More newsworthy than Al Gore's endorsement of Obama last night, may be the fact that the formal endorsement occurred in Michigan -- the site of John Edwards announcement back in May.
The point of true interest follows from an article published yesterday by AP, which states:
"Barack Obama's campaign envisions a path to the presidency that could include Virginia, Georgia and several Rocky Mountain states, but not necessarily the pair of battlegrounds that decided the last two elections -- Florida and Ohio."
If Obama aims to win in November without having to carry Florida and Ohio, then Michigan and its 17 electoral votes will be absolutely critical. Such a strategy would explain the campaign's continued presence in the state it was earlier forced to abandon.
Michigan is already considered a battleground state, and for the first time since 1988 appears decisively purple. Recent polls place McCain and Obama within the margin of error of one another, but, like elsewhere, the money seems to be favoring Obama. The McCain campaign has been spending roughly $500,000 per week on TV ads in Michigan since May 28. Whereas the Obama campaign has yet to infiltrate the market. On top of that, Obama's name didn't even appear on the ballot in the renegade Michigan primary. Still, polls show the two relatively deadlocked.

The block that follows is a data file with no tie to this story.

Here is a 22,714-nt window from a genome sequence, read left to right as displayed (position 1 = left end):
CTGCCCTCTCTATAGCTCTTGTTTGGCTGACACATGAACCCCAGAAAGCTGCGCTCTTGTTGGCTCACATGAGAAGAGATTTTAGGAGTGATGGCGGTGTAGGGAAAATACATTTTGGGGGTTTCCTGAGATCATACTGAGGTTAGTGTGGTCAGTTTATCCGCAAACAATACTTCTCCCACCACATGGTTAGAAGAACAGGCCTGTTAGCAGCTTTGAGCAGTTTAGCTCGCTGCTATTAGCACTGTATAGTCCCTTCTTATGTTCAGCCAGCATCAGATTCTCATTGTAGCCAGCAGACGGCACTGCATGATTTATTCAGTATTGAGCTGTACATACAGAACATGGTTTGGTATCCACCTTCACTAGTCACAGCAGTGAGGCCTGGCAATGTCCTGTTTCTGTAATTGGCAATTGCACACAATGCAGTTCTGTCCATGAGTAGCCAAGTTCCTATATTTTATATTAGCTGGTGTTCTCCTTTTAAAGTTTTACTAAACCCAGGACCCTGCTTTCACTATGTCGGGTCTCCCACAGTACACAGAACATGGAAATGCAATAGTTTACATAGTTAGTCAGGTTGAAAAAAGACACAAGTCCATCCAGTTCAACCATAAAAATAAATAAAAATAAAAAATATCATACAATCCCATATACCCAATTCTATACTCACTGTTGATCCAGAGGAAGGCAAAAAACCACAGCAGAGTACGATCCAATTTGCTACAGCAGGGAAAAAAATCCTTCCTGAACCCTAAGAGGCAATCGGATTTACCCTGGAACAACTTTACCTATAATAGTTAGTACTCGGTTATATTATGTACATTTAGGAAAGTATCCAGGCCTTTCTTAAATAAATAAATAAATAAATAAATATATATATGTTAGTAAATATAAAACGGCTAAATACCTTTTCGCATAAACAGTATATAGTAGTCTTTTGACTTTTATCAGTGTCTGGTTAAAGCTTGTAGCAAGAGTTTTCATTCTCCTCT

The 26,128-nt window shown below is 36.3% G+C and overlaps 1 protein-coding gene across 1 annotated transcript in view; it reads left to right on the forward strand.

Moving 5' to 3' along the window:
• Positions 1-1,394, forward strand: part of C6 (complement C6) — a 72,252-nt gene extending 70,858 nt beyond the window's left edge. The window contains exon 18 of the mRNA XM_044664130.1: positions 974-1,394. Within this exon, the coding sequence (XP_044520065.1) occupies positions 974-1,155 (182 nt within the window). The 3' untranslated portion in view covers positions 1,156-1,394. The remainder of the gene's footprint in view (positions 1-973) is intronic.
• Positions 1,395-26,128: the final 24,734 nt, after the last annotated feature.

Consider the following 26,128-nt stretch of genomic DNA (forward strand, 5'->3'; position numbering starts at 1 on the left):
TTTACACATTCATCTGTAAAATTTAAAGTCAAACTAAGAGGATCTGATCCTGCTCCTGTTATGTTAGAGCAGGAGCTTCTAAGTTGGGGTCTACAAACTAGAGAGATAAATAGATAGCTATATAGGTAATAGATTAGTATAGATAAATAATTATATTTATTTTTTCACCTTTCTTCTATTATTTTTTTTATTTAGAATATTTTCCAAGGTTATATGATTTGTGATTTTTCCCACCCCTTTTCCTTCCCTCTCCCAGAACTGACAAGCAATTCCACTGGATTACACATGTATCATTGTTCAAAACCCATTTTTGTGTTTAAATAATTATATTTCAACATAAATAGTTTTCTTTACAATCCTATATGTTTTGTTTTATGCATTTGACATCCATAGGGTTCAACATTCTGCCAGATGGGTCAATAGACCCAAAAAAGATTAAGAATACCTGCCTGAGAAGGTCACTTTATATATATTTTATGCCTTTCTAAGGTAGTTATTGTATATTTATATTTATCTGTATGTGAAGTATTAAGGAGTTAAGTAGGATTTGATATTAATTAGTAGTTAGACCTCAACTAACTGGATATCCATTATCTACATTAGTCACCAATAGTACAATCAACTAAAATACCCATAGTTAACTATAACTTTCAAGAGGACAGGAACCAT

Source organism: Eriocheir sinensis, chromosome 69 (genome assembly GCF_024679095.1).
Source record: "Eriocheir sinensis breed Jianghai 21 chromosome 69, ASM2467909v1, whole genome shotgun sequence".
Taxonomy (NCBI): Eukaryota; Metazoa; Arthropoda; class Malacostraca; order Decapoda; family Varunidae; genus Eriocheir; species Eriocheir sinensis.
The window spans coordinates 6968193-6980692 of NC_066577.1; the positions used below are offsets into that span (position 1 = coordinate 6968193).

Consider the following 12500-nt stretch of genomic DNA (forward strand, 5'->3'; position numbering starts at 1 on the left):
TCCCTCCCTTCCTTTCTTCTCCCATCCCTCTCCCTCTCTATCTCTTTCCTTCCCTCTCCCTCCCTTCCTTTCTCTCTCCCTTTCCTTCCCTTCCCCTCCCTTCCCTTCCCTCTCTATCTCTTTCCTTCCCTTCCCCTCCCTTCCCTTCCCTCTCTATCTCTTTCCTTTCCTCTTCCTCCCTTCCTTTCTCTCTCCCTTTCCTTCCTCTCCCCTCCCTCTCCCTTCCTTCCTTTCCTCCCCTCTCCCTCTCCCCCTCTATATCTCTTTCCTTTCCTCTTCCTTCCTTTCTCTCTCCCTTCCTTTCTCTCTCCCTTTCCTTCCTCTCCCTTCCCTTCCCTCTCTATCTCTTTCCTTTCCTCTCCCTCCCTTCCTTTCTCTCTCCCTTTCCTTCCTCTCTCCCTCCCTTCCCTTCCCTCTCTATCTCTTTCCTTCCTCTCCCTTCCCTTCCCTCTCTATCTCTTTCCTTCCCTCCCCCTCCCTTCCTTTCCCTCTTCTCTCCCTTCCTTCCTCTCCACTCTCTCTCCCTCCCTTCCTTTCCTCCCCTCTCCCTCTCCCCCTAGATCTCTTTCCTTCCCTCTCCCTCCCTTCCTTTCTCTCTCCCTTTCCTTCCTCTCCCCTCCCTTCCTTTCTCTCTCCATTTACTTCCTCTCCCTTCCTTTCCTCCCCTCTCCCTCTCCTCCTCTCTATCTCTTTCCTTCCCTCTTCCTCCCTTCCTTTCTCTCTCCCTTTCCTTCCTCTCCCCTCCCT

If Obama can remain competitive for this long without major advertising in a politically volatile state, then it may just be special attention like Gore's visit to Detroit last night that will seal the deal.
Start your workday the right way with the news that matters most. Learn more